from The American Heritage® Dictionary of the English Language, 4th Edition

  • n. The pigmented, round, contractile membrane of the eye, suspended between the cornea and lens and perforated by the pupil. It regulates the amount of light entering the eye.
  • n. Any of numerous plants of the genus Iris, having narrow sword-shaped leaves and showy, variously colored flowers.
  • n. A rainbow or rainbowlike display of colors.
  • n. An iris diaphragm.

from Wiktionary, Creative Commons Attribution/Share-Alike License

  • n. A plant of the genus Iris, common in the northern hemisphere, and generally having attractive blooms (Wikipedia).
  • n. The contractile membrane perforated by the pupil, which adjusts to control the amount of light reaching the retina, and which forms the colored portion of the eye (Wikipedia).
  • n. A diaphragm used to regulate the size of a hole, especially as a way of controlling the amount of light reaching a lens.
  • n. A rainbow, or other colourful refraction of light.
  • n. A constricted opening in the path inside a waveguide, used to form a resonator.
  • v. To open or close in the manner of an iris.

from the GNU version of the Collaborative International Dictionary of English

  • n. The goddess of the rainbow, and swift-footed messenger of the gods.
  • n. The rainbow.
  • n. An appearance resembling the rainbow; a prismatic play of colors.
  • n. The contractile membrane perforated by the pupil, and forming the colored portion of the eye. See Eye.
  • n. A genus of plants having showy flowers and bulbous or tuberous roots, of which the flower-de-luce (fleur-de-lis), orris, and other species of flag are examples. See Illust. of Flower-de-luce.
  • n. See Fleur-de-lis, 2.
  • n. the inner circle of an oscillated color spot.
  • n. same as iris diaphragm.

from The Century Dictionary and Cyclopedia

  • n. The rainbow.
  • n. [capitalized] In classical mythology, the goddess of the rainbow and messenger of the gods, attached especially to Hera.
  • n. [capitalized] The seventh planetoid, discovered by Hind at London in 1847.
  • n. An appearance resembling a rainbow; an appearance of the hues of a rainbow, as seen in sunlit spray, the spectrum of sunlight, etc.; any iridescence.
  • n. A precious stone.
  • n. In anatomy, a contraetile colored curtain suspended vertically in the aqueous humor of the eye, between the cornea and the lens, separating the anterior and posterior chambers, which intercommunicate through the pupil.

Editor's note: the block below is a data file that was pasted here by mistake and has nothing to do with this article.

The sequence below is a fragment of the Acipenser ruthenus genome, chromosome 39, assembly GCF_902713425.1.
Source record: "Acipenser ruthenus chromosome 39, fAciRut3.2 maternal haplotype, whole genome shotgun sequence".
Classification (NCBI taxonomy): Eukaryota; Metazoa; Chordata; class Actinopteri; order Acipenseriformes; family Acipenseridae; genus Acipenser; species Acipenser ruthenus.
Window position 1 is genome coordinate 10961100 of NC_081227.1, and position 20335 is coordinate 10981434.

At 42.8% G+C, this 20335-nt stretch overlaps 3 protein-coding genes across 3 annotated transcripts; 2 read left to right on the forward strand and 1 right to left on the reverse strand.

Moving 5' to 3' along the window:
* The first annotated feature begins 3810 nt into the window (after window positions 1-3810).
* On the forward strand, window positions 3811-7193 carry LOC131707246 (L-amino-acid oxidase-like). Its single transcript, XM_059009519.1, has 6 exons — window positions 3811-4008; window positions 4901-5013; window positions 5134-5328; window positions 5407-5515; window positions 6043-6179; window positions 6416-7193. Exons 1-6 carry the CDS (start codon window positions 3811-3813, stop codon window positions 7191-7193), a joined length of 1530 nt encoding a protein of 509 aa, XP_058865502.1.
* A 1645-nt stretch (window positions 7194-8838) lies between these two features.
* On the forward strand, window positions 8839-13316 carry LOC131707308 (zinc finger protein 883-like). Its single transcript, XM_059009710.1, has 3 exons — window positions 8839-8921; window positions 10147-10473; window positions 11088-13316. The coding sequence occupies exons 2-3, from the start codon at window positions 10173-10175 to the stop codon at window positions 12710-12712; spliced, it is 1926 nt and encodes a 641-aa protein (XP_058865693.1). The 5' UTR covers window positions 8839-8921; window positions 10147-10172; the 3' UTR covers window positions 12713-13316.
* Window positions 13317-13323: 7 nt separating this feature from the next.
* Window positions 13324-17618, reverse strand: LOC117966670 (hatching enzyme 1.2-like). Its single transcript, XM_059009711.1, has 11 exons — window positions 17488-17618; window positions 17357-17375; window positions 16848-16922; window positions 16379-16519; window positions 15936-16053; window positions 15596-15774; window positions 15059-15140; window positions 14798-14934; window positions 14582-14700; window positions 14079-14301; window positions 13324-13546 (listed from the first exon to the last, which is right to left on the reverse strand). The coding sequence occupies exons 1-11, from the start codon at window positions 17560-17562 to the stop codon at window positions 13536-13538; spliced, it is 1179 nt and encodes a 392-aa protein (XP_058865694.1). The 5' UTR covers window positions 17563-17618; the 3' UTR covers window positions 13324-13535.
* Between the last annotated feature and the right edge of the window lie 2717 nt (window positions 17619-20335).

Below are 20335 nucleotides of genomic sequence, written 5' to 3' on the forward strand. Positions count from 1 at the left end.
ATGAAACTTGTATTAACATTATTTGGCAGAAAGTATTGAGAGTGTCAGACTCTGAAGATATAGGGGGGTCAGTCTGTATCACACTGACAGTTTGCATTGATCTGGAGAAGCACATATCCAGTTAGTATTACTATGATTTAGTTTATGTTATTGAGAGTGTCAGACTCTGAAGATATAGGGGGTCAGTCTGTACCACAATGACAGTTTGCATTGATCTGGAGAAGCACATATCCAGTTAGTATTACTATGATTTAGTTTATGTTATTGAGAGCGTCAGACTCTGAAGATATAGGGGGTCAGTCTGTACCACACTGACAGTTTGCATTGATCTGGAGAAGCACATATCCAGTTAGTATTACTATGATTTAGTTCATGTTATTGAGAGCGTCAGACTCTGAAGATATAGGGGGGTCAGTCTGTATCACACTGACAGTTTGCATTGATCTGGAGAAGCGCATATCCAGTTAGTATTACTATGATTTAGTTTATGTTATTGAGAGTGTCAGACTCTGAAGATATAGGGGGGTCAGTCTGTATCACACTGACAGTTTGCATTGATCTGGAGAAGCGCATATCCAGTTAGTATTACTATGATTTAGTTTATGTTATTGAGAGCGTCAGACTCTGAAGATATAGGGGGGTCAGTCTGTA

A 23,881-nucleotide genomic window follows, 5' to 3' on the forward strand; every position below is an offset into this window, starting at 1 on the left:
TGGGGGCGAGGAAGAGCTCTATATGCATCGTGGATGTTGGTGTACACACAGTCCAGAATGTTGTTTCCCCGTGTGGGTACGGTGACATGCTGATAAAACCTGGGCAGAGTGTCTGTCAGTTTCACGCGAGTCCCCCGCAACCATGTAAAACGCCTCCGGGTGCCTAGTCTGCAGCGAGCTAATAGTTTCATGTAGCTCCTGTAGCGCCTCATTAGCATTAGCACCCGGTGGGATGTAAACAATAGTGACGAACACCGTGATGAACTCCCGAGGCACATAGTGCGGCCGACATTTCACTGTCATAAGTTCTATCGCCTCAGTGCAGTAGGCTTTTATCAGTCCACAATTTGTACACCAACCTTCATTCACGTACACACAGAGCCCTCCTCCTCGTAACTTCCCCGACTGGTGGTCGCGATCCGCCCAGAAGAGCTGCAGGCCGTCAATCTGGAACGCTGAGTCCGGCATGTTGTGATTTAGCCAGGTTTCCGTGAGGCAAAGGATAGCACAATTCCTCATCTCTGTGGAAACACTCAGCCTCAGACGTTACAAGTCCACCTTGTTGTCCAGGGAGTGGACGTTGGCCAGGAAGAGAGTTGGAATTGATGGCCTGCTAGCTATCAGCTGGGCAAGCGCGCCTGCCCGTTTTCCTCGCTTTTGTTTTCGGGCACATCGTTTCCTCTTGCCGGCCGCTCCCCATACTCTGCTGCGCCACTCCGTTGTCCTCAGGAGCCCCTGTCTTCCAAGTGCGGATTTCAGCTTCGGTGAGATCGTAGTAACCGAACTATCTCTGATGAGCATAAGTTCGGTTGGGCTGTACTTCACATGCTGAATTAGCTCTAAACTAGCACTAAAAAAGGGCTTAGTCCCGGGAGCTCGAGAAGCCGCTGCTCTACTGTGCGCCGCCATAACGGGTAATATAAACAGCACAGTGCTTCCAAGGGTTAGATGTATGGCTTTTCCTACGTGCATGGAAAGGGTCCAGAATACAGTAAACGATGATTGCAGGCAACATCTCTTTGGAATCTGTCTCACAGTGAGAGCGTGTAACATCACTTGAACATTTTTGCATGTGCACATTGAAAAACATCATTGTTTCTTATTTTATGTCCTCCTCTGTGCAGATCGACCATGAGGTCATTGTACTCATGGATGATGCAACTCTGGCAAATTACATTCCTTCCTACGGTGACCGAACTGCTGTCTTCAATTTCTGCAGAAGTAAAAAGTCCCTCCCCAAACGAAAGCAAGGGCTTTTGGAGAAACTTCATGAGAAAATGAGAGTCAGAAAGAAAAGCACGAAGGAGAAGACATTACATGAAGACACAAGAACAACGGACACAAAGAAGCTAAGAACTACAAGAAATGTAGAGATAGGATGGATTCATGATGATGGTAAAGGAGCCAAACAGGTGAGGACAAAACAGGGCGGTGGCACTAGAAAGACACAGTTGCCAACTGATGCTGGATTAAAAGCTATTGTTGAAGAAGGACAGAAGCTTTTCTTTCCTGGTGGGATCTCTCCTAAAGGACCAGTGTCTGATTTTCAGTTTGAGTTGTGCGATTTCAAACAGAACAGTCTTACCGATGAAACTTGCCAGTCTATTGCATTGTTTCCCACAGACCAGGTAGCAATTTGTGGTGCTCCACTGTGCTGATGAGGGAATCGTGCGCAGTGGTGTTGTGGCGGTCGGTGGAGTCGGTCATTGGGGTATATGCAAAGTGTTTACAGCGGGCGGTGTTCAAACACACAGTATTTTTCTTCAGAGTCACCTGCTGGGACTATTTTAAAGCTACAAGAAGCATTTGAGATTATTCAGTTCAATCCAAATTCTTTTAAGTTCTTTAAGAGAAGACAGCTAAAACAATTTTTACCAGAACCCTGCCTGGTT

• n. In entomology, the first or inner ring of an ocellated spot, adjoining the pupil, being a light-colored circle with a dark center and outer border.
  • n. [capitalized] [NL. (Linnæus).] A genus of monocotyledonous plants of the natural order Irideæ, tribe Moræeæ, having the perianth 6-parted, the 3 outer divisions spreading or reflexed, and the 3 inner smaller and erect.
  • n. A plant of the genus Iris.
  • n. The root of a species of iris cultivated in India and sold in the bazaars of Calcutta to be used, like the Florentine orris-root, in perfumery and medicine.
  • n. The iridescence in fractured pieces of rock-crystal.

from WordNet 3.0 Copyright 2006 by Princeton University. All rights reserved.

  • n. plants with sword-shaped leaves and erect stalks bearing bright-colored flowers composed of three petals and three drooping sepals
  • n. diaphragm consisting of thin overlapping plates that can be adjusted to change the diameter of a central opening
  • n. muscular diaphragm that controls the size of the pupil which in turn controls the amount of light that enters the eye; it forms the colored portion of the eye


Middle English, iris (the plant), from Latin īris, īrid-, rainbow, iris (the plant), from Greek, rainbow, brightly-colored gemstone, iris of the eye.
(American Heritage® Dictionary of the English Language, Fourth Edition)
From Middle English, from Latin, from Ancient Greek ἶρις (iris, "rainbow"). (Wiktionary)



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  • In Greek mythology, Iris is the personification of the rainbow and messenger of the gods. As the sun unites Earth and heaven, Iris links the gods to humanity. She travels with the speed of wind from one end of the world to the other, and into the depths of the sea and the underworld.

    February 24, 2008

  • Who needs another reason to love this word?

    May 4, 2007